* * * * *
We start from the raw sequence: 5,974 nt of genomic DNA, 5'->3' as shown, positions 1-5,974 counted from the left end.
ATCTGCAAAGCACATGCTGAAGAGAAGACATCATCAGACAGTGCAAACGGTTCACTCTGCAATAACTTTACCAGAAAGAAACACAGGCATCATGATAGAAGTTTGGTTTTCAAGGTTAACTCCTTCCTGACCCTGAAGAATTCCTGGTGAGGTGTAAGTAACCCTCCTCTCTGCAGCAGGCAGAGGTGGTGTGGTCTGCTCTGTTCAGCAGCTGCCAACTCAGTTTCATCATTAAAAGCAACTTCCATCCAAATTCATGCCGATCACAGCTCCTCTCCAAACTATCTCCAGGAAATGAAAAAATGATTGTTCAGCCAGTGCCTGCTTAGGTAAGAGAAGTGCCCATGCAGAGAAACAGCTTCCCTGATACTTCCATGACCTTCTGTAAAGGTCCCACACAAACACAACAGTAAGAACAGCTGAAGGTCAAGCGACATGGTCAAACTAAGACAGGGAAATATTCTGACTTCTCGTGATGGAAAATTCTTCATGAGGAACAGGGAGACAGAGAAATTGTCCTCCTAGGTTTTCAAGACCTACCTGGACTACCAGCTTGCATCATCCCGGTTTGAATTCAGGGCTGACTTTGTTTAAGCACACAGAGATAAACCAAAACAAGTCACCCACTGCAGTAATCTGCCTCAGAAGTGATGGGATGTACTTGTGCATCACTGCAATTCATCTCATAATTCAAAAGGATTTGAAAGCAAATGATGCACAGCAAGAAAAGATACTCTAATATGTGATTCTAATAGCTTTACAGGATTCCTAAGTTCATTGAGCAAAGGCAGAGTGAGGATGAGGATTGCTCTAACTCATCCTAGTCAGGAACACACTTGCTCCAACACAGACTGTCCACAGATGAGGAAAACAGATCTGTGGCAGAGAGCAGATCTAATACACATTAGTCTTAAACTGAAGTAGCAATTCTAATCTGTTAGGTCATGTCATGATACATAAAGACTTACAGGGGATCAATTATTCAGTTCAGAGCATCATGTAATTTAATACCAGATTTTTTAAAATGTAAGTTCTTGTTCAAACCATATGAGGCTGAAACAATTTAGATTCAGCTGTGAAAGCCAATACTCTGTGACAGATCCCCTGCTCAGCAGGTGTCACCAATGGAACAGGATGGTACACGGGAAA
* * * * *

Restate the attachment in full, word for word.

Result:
We start from the raw sequence: 5,974 nt of genomic DNA, 5'->3' as shown, positions 1-5,974 counted from the left end.
ATCTGCAAAGCACATGCTGAAGAGAAGACATCATCAGACAGTGCAAACGGTTCACTCTGCAATAACTTTACCAGAAAGAAACACAGGCATCATGATAGAAGTTTGGTTTTCAAGGTTAACTCCTTCCTGACCCTGAAGAATTCCTGGTGAGGTGTAAGTAACCCTCCTCTCTGCAGCAGGCAGAGGTGGTGTGGTCTGCTCTGTTCAGCAGCTGCCAACTCAGTTTCATCATTAAAAGCAACTTCCATCCAAATTCATGCCGATCACAGCTCCTCTCCAAACTATCTCCAGGAAATGAAAAAATGATTGTTCAGCCAGTGCCTGCTTAGGTAAGAGAAGTGCCCATGCAGAGAAACAGCTTCCCTGATACTTCCATGACCTTCTGTAAAGGTCCCACACAAACACAACAGTAAGAACAGCTGAAGGTCAAGCGACATGGTCAAACTAAGACAGGGAAATATTCTGACTTCTCGTGATGGAAAATTCTTCATGAGGAACAGGGAGACAGAGAAATTGTCCTCCTAGGTTTTCAAGACCTACCTGGACTACCAGCTTGCATCATCCCGGTTTGAATTCAGGGCTGACTTTGTTTAAGCACACAGAGATAAACCAAAACAAGTCACCCACTGCAGTAATCTGCCTCAGAAGTGATGGGATGTACTTGTGCATCACTGCAATTCATCTCATAATTCAAAAGGATTTGAAAGCAAATGATGCACAGCAAGAAAAGATACTCTAATATGTGATTCTAATAGCTTTACAGGATTCCTAAGTTCATTGAGCAAAGGCAGAGTGAGGATGAGGATTGCTCTAACTCATCCTAGTCAGGAACACACTTGCTCCAACACAGACTGTCCACAGATGAGGAAAACAGATCTGTGGCAGAGAGCAGATCTAATACACATTAGTCTTAAACTGAAGTAGCAATTCTAATCTGTTAGGTCATGTCATGATACATAAAGACTTACAGGGGATCAATTATTCAGTTCAGAGCATCATGTAATTTAATACCAGATTTTTTAAAATGTAAGTTCTTGTTCAAACCATATGAGGCTGAAACAATTTAGATTCAGCTGTGAAAGCCAATACTCTGTGACAGATCCCCTGCTCAGCAGGTGTCACCAATGGAACAGGATGGTACACGGGAAA